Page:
Sleep is necessary to maintain brain functional efficiency, as shown by the well-known consequences of sleep deprivation – including attention lapses, confusion, emotional instability, etc. - that often result in car accidents or behavioral mistakes. Previous studies carried out in animal models at the Center for Sleep and Consciousness (University of Wisconsin, Madison, WI-USA) demonstrated that extended wakefulness is associated with the occurrence of temporary "local sleep episodes" (neuronal off-periods), potentially leading to behavioral errors.
Now, a novel study performed in a collaboration between the Clinical Psychology Branch at the University Hospital of Pisa, (Pisa, Italy), headed by Prof. Pietro Pietrini, and the Center for Sleep and Consciousness, headed by Prof. Giulio Tononi, revealed that similar local sleep events can occur also in awake humans and may potentially have negative effects on cognitive skills.
In their study, entitled "Neural and behavioral correlates of extended training during sleep deprivation in humans: evidence for local, task-specific effects" and published today by the Journal of Neuroscience, Giulio Bernardi and co-workers asked whether lengthy utilization of specific cognitive functions would exhaust cortical areas devoted to those functions. Specifically, the researchers questioned whether a prolonged practice with tasks requiring self-control would lead to a less efficient impulse control due to fatigue in frontal cortical areas. To test this hypothesis, a group of 16 young healthy subjects performed a series of executive function tasks, known to involve frontal cortical areas, continuously for a 24-hour period with no sleep. As a control task, on a separate day, the same individuals practiced again for 24 hours without sleeping with tasks requiring eye-hand coordination (a driving simulator). The two experimental days were randomized across subjects to avoid any learning or habituation effect.
The authors also used high-density electroencephalography (EEG) to monitor participant brain activity before and during the execution of the specific behavioral tests related to the two distinct cognitive domains. Prolonged exercise in the absence of any sleep recovery resulted in significant behavioral errors during either tasks. Interestingly, errors were associated with the occurrence of slow frequency oscillations (similar to those normally observed during sleep) within the brain regions that were associated to the specific task.
These findings expand previous data from the same groups in animals by showing that prolonged practice with specific activities can lead to progressively increasing "functional fatigue" in those brain regions that are maximally involved in task execution. In these conditions, although individuals may appear fully awake based on their general behavior and scalp EEG, some brain areas may be actually turning off at unpredictable times, with potential negative effects on cognitive performance as well as on behavioral control.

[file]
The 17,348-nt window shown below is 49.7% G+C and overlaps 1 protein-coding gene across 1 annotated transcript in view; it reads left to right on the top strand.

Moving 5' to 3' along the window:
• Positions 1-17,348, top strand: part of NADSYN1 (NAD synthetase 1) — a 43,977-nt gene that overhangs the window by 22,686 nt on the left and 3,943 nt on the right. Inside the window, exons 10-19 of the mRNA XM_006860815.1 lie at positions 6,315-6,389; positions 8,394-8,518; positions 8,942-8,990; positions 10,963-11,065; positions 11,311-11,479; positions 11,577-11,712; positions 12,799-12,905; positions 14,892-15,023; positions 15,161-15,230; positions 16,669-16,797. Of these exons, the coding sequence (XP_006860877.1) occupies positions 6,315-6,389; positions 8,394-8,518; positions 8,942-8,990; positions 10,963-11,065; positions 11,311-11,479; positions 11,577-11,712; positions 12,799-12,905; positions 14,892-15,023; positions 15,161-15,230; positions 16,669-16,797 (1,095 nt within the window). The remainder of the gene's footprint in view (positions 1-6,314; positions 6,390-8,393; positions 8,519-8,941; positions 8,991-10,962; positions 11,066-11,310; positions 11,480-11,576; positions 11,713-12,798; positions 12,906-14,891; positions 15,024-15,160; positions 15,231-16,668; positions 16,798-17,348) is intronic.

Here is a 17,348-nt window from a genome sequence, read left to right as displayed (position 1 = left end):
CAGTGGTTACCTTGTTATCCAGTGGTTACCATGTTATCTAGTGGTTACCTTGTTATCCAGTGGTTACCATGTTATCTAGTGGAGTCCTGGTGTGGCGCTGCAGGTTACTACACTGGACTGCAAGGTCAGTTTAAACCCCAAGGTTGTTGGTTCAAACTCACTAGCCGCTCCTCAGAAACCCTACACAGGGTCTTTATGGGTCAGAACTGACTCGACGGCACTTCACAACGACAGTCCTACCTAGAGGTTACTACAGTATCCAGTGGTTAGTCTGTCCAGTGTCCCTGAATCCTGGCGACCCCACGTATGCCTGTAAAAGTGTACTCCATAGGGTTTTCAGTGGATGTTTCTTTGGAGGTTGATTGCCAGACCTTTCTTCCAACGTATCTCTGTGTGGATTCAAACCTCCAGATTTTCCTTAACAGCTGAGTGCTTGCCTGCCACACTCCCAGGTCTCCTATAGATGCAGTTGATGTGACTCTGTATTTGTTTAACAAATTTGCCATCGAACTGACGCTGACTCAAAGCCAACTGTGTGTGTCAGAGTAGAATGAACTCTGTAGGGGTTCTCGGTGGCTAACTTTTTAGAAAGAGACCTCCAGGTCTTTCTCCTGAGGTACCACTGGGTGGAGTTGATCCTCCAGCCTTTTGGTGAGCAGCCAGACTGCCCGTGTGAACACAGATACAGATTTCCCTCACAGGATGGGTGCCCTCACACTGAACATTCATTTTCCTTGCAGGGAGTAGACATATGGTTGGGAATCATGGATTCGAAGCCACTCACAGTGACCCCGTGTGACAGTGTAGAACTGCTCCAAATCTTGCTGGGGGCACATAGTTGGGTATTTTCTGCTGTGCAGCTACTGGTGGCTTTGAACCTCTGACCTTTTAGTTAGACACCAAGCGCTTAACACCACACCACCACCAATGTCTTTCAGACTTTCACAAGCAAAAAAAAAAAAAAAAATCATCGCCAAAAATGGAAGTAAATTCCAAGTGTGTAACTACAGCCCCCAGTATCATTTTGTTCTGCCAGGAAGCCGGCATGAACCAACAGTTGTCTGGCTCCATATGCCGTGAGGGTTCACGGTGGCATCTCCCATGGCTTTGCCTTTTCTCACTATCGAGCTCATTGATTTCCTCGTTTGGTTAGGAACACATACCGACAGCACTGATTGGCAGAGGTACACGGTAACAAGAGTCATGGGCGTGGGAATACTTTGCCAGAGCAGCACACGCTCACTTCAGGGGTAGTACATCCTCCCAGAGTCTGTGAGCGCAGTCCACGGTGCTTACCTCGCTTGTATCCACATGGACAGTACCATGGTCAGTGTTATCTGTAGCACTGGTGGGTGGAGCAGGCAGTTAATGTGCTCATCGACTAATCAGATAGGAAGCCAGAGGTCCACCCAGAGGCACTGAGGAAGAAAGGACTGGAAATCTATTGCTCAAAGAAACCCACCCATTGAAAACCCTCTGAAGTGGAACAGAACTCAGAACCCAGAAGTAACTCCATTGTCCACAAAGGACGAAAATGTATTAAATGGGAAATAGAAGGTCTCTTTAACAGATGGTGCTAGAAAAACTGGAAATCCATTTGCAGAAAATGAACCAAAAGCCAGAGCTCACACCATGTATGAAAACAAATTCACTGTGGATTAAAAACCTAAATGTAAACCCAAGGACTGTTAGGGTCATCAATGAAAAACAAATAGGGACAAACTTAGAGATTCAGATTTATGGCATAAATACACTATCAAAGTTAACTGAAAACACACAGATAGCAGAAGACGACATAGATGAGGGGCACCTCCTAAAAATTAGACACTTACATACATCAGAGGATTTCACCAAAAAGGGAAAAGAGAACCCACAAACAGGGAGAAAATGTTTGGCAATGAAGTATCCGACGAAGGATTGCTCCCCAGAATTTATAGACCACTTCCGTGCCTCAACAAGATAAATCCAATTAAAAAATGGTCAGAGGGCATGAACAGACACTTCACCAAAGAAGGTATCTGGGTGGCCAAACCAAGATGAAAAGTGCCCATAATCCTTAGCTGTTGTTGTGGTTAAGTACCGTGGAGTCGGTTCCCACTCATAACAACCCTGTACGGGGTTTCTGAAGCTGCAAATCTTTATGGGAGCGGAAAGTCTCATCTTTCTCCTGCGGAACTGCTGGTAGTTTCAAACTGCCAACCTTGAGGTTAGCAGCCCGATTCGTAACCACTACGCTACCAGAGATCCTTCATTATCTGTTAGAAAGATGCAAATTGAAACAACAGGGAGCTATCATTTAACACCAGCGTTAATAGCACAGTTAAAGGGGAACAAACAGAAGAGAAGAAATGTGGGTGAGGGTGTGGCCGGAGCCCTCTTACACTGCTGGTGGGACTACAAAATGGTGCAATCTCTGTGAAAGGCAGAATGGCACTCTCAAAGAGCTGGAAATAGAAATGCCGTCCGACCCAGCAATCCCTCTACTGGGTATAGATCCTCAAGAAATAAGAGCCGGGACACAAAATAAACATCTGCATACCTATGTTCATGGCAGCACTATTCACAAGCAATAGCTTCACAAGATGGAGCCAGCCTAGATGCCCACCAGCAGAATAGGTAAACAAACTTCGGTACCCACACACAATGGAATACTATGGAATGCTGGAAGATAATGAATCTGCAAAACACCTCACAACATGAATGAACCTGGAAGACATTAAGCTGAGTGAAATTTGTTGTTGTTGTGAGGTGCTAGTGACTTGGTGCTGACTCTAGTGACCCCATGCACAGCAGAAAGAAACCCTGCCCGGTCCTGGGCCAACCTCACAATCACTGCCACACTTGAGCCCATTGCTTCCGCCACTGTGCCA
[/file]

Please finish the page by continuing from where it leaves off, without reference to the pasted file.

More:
These findings indicate that temporary deactivations of brain areas involved in specific activities could be responsible for relevant behavioral alterations in humans. In fact, these results may contribute elucidating the mechanisms leading to performance failures, impulsiveness or dis-inhibition during acute sleep deprivation or chronic sleep restriction, and open the doors for the development of new approaches for their identification and prevention. "Frontal functional fatigue in individuals who are for long time under undue stressful situations may contribute to the sudden loss of impulse control that often we observe in forensic psychiatric examinations - concludes Prof. Pietrini (on the right, with the researcher Emiliano Ricciardi) - These results prompt novel insights into the genesis and dynamics of explosive antisocial behaviors".
Further studies are being developed to determine whether specific factors - such as genetic predisposition, brain morphological or functional abnormalities and environmental issues - may be associated to a particular vulnerability to cognitive fatigue and to the occurrence of local sleep episodes.
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Neural and Behavioral Correlates of Extended Training during Sleep Deprivation in Humans: Evidence for Local, Task-Specific Effects
Bernardi Giulio 1,2,3, Siclari Francesca 1, Yu Xiaoqian 1, Zennig Corinna 1, Bellesi Michele 1, Ricciardi Emiliano 2,3, Cirelli Chiara 1, Ghilardi Maria Felice 4, Pietrini Pietro 2,3*, Tononi Giulio 1*
1 Department of Psychiatry, University of Wisconsin, Madison, Wisconsin, USA
2 Laboratory of Clinical Biochemistry and Molecular Biology, University of Pisa, Italy
3 Clinical Psychology Branch, University of Pisa, AOUP Santa Chiara, Pisa, Italy
4 Department of Physiology and Pharmacology, City University of New York Medical School, New York, NY